U. S. Army Air Forces. Technical Training Command. Chicago School of Aircraft Instruments. Training Detachment [cover titles of two distinct pamphlets].
The “Fighting Technicians”
Pair of World War II U. S. Army Air Forces Technical Training Command class books from the Chicago School of Aircraft Instruments Training Detachment.
These yearbook-like souvenirs were made for two classes of the so-called “Fighting Technicians”—the “Gyro Class 24–43” and for Class 26–43 who came to learn “the vital task of calibrating instruments.”
In addition to a class history and photographs of the class officers and instructors, each class book contains a portrait and capsule biography for each student. The students were from all over the United States, but both groups appear to have come directly from basic training in Miami, Florida. The class history of Class 26–43 outlines their training:
On January 11, 1940 thirty men from Miami Beach, Florida arrived at Chicago School of Aircraft Instruments to learn the intricacies of aircraft instruments. Some of us were suited for the work ahead by previous training, most of us knew little about instruments, but we all were ready to give our best efforts. ... From basic shop work and simple pressure gauges, which we studied under the able direction of Mr. Cline, we went up through the more difficult phases of our training under Mr. Cook, Mr. Amacker and Mr. Neuman. Now that the day of graduation has come…we are ready to take our places along side of the men who have gone before us… (p)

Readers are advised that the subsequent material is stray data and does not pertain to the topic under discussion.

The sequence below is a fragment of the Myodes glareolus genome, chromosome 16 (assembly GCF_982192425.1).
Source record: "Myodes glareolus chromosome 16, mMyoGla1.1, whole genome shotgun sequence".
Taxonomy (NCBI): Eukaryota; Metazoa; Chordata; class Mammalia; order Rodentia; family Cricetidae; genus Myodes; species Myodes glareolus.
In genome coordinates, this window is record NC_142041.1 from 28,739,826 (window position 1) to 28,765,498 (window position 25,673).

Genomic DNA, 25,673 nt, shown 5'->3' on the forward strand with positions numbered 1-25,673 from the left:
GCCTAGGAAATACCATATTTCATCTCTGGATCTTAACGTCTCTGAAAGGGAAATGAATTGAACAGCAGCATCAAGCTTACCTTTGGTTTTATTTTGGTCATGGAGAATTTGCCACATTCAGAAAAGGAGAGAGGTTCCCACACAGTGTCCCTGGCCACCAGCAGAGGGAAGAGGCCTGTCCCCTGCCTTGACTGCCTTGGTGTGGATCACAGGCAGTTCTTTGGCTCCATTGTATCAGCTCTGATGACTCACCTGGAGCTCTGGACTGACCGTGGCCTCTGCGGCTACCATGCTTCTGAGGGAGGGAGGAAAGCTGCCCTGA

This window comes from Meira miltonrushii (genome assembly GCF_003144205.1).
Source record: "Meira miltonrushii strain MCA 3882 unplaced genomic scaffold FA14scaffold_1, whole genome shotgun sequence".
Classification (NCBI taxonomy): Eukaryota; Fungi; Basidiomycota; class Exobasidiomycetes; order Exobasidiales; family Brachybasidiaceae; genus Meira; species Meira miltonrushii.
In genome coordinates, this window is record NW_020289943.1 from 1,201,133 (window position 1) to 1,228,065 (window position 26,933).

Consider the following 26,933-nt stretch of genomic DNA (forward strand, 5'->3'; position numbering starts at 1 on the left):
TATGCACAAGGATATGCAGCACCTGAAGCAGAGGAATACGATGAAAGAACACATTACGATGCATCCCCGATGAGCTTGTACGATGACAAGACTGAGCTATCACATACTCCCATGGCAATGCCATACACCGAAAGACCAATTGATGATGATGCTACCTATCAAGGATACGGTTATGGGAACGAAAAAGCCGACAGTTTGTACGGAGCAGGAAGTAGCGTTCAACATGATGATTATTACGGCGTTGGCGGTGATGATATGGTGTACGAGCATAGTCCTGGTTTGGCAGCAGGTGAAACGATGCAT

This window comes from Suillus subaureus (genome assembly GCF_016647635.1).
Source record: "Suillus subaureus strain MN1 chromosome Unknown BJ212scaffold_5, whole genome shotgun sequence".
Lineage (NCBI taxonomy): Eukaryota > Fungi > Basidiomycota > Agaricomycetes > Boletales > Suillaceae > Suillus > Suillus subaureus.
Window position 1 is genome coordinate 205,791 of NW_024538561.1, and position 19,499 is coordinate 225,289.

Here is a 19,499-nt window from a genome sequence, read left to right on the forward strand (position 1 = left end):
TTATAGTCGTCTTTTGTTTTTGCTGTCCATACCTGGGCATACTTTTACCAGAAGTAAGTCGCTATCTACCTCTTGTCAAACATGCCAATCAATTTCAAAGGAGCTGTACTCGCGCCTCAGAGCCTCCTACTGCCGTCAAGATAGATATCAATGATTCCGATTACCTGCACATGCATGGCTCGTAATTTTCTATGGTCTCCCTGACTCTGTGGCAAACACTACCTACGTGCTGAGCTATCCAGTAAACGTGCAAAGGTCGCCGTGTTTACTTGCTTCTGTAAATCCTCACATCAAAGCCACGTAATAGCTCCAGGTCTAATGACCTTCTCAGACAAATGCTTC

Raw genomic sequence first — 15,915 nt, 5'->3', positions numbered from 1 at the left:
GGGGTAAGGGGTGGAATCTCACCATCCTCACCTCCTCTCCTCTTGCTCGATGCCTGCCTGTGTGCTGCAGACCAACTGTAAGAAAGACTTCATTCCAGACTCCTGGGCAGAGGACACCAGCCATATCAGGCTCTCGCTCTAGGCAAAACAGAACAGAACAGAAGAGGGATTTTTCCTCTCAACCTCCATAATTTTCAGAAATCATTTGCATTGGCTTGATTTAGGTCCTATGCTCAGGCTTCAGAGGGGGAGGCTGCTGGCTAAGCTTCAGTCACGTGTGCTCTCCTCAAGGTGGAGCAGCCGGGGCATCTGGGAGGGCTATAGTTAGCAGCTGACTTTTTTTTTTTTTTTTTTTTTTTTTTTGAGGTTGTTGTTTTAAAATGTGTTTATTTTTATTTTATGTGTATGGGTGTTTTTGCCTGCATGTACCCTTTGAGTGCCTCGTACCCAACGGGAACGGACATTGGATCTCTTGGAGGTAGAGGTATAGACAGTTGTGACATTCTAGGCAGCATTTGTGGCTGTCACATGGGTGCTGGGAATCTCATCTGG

Like any good yearbook, some levity finds its way in. This is especially poignant here, however, when considering that these air corpsman were training for war. In a pseudo class book entry for the fictitious “Pvt. Joe Oomie Talking” of Gyro Class 24–43 is this “biography:”
I was born approximately in 1942. I deserve space in this book as a representative of my people. We are the Gremlins. We are the scapegoats of the Air Forces all over the world. We carry on our campaign only against the United Nations. That is, we seem to fight against them. To the instrument men we are a godsend. Whenever a gyro man is in his usual position on the floor looking for a ball, he says a Gremlin pushed it off the bench. Whenever his instrument does not calibrate, he says a Gremlin put dirt in his bearings when his back was turned. That is how we get in the way. We are proof of the high morale of you fighting men for it is one of them who is our creator. We are going to do our part in bearing the brunt of their excuses until this is over. We will then make a happy departure into the skies from whence we came, with the hope that we will never find it necessary to return. (p)
Interesting and informative U. S. Army Air Forces Technical Training Command class books from World War II from the Chicago School of Aircraft Instruments Training Detachment.
Description: U. S. Army Air Forces. Technical Training Command. Chicago School of Aircraft Instruments. Training Detachment [cover titles of two distinct pamphlets].
[Two oversized pamphlets]. [Likely Chicago: U. S. Army Air Forces Technical Training Command, 1943]. pp. each. Illustrated, flexible blue wrappers; stapled. Each 11¼ x 8½ inches. Illustrations from photographs. One pamphlet with ink inscription. Each, near fine.
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